Gather round kiddies, Old Uncle Ben is going to regale you with another one of his endless tales of the good old days. Please turn off your cell phones and pagers.
When the folks suburbanized in the early 50s, there was a cluster of mailboxes in a mid-intersection island at the bottom of the street. The old man hammered a mailbox to a post after carefully inscribing our identity on its galvanized exterior.
Twice a day, that’s right! — twice a day, the mailman would come by and pick up and deliver. We knew him well enough to leave him a bottle of booze on Christmas, and you could send something off in the morning and get a response in the afternoon! It was like email!
You could write on the envelope “John Smith, Town” and the post office would deliver it! I have a letter in my files that has a note from the postmaster on the front apologizing for late delivery of a letter, written and mailed the day before!
This is making my lumbago flare up.
Today, I might get some mail. I am convinced the ever-changing array of mail carriers that work this street wait until enough mail has piled up for my address before bothering to make the 10-foot walk to the door. When they do make the trek, there is never a thing of any value awaiting me. Several slick invitations to save money I don’t have on things I don’t need, bills and some letters for someone else entirely at another address entirely.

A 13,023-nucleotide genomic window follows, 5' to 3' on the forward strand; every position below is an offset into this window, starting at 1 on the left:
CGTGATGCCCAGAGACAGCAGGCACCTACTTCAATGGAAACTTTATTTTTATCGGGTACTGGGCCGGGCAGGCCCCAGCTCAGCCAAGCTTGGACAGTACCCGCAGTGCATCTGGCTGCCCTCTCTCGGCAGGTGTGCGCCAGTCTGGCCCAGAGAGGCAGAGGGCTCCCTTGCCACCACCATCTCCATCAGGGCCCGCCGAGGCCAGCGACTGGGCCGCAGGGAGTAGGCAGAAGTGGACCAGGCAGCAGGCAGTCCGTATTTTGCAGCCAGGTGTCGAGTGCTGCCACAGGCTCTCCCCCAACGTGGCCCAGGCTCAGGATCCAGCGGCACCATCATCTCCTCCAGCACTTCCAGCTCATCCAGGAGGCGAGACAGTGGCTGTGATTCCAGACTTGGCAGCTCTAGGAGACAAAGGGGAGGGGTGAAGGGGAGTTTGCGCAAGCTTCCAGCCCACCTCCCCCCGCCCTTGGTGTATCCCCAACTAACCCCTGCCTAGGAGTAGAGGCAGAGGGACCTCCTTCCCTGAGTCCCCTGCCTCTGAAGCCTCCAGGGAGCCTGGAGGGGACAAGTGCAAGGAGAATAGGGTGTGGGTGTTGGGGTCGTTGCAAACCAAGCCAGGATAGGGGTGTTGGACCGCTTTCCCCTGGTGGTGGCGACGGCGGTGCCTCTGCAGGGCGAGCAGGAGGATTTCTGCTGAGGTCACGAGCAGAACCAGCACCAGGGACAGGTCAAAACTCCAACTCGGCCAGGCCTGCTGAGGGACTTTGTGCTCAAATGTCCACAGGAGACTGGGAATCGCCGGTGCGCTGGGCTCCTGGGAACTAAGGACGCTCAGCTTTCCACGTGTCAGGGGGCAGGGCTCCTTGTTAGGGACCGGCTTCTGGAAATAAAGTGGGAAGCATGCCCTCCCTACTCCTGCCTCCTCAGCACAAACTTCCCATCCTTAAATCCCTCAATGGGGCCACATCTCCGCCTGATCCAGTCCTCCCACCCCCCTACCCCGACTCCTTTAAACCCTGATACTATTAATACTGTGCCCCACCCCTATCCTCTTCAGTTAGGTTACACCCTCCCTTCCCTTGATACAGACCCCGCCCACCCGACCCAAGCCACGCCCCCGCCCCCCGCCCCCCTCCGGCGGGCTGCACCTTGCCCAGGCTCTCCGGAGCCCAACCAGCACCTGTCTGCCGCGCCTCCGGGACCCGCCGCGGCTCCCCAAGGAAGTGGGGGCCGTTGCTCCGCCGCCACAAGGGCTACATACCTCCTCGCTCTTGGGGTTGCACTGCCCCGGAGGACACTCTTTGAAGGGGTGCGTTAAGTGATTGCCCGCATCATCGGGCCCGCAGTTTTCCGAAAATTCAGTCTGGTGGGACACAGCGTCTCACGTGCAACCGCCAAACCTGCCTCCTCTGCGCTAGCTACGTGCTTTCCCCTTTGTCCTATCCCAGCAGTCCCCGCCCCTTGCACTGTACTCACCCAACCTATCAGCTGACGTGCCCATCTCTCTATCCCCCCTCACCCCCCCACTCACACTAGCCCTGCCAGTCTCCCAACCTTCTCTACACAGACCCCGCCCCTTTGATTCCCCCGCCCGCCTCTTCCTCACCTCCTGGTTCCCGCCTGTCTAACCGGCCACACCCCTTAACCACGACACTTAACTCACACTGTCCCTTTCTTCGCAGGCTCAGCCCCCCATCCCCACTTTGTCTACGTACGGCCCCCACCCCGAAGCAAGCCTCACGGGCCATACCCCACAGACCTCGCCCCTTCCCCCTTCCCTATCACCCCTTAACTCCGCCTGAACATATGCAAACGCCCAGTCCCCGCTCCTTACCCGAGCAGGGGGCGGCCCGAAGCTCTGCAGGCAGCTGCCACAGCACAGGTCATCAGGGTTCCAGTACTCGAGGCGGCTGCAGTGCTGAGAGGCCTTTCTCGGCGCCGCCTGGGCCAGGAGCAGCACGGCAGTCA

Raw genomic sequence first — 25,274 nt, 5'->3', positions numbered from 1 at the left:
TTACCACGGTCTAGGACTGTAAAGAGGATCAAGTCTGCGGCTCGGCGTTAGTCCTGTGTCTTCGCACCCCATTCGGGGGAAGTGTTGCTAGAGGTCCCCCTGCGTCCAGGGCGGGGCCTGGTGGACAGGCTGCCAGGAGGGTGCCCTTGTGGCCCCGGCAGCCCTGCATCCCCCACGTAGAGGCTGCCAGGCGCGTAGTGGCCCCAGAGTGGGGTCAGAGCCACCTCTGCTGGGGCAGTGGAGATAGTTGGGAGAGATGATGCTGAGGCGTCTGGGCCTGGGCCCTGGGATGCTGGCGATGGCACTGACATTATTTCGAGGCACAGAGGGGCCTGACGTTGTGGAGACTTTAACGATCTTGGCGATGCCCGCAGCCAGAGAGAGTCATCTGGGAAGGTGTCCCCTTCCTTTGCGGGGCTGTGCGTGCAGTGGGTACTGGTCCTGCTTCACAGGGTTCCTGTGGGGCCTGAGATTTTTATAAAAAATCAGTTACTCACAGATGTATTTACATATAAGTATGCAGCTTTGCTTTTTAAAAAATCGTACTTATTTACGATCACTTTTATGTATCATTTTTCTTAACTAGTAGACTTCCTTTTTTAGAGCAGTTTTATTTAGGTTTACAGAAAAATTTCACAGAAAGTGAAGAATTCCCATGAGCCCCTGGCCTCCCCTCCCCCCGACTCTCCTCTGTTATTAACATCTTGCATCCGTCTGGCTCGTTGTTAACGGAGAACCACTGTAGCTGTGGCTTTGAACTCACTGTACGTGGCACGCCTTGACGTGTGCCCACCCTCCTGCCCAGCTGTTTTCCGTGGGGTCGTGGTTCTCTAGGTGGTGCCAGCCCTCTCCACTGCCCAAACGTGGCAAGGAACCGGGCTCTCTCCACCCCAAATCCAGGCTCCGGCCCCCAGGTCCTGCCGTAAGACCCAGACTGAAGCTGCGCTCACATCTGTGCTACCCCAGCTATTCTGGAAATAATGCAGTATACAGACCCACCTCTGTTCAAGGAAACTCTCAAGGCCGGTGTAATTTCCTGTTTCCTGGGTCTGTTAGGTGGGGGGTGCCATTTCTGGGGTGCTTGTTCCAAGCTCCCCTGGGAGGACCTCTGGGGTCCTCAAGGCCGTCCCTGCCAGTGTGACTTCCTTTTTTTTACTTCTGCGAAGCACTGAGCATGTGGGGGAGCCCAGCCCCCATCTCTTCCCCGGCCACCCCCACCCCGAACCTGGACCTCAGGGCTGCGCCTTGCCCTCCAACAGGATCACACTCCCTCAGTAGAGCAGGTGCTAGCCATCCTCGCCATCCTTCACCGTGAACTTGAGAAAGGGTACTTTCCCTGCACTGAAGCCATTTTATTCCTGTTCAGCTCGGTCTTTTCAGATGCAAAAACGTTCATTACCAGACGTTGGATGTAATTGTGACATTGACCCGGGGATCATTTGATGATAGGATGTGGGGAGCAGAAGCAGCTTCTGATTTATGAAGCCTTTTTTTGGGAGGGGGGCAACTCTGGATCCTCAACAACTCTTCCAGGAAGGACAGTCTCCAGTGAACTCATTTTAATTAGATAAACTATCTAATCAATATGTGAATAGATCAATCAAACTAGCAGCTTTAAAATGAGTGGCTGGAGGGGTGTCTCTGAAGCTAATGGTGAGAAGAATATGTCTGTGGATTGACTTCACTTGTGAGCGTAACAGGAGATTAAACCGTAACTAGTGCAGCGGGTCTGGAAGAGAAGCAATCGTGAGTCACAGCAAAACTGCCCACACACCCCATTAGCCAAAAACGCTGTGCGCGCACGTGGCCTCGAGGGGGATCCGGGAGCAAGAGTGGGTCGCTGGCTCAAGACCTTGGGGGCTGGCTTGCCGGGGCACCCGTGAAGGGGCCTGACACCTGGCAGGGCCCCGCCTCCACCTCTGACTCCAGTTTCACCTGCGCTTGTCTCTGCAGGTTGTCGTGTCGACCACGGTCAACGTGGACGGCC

Some youngsters may suggest that the author of this screed is a bit of a fuddy-duddy. I am well aware that 99% of all mail-related transactions and communications have been replaced by modern technology. I bought a book of “forever” stamps a couple of years ago and it is taking me “forever” to use them up. I might send out one envelope a month these days.
The real problem is for future historians, wanting to write biographies and describe our current world: all of it, our letters, our photos, our bills, our bank accounts are stored on untested electronic files. Subject to crashing and deleting and destroying with the mere spark of static electricity.
We should all be grateful for newspapers, like this one, for creating a place to collect ideas and correspondence. Set your browser to hersamacorn.com.
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